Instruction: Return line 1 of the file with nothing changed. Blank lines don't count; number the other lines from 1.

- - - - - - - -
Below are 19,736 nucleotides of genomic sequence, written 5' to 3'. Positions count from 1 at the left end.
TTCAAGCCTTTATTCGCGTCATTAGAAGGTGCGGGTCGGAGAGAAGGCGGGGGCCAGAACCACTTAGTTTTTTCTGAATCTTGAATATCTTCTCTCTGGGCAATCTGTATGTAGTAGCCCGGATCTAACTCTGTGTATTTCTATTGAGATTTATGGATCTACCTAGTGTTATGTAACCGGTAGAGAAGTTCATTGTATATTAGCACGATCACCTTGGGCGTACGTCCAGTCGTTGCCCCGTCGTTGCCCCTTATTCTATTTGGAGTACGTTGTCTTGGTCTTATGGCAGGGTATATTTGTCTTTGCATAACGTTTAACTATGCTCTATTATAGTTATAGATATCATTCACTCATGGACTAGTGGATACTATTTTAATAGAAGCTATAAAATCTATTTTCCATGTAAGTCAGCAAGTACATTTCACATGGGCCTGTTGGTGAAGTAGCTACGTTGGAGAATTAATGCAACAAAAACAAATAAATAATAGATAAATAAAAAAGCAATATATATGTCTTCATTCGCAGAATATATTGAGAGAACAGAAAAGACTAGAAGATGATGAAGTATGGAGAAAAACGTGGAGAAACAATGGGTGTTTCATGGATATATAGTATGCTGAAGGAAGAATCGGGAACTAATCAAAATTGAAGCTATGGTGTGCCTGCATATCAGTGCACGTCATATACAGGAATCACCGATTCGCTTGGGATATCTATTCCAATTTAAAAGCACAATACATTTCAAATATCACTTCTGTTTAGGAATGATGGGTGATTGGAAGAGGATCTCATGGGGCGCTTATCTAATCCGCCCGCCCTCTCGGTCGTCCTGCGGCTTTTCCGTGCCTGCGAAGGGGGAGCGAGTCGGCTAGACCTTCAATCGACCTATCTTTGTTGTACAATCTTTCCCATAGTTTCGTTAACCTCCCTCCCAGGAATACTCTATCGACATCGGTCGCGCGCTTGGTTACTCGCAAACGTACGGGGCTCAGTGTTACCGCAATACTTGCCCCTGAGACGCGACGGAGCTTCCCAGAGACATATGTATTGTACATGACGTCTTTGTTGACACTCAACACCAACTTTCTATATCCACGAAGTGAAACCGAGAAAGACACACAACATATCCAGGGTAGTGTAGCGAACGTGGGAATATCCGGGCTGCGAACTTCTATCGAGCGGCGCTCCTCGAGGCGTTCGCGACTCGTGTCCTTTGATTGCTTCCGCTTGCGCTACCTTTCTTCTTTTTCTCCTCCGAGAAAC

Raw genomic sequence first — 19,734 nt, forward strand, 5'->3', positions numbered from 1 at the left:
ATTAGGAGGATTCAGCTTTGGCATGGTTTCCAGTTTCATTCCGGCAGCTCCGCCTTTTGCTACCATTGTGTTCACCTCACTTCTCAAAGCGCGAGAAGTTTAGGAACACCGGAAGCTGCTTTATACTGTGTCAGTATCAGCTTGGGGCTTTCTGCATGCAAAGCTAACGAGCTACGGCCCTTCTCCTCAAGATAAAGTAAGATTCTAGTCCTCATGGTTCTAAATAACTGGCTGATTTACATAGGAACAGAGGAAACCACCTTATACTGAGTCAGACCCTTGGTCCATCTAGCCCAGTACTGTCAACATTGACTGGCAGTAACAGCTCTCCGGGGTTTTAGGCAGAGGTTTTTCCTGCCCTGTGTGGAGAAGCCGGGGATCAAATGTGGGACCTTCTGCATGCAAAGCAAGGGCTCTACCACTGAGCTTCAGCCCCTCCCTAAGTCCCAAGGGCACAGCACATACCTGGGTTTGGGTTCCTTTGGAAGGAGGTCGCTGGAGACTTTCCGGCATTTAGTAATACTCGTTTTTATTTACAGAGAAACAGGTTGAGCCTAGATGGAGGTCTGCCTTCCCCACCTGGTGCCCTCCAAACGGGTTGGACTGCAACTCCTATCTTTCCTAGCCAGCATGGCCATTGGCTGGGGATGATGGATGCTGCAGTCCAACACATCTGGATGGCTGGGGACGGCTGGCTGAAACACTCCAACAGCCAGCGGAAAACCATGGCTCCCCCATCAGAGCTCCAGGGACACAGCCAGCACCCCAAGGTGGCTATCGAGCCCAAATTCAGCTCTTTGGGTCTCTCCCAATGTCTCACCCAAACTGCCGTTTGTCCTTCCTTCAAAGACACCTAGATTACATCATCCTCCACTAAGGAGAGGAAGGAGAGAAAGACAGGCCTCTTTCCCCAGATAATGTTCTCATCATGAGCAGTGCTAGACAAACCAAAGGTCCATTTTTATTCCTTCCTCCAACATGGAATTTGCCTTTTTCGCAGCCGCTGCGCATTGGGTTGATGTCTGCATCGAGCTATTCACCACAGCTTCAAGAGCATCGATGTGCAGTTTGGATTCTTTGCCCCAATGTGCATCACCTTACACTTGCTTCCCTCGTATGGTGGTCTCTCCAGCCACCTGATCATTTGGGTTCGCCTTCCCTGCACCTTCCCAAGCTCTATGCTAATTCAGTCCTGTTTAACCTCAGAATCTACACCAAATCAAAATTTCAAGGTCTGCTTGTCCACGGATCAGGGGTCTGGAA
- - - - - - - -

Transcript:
Below are 19,736 nucleotides of genomic sequence, written 5' to 3'. Positions count from 1 at the left end.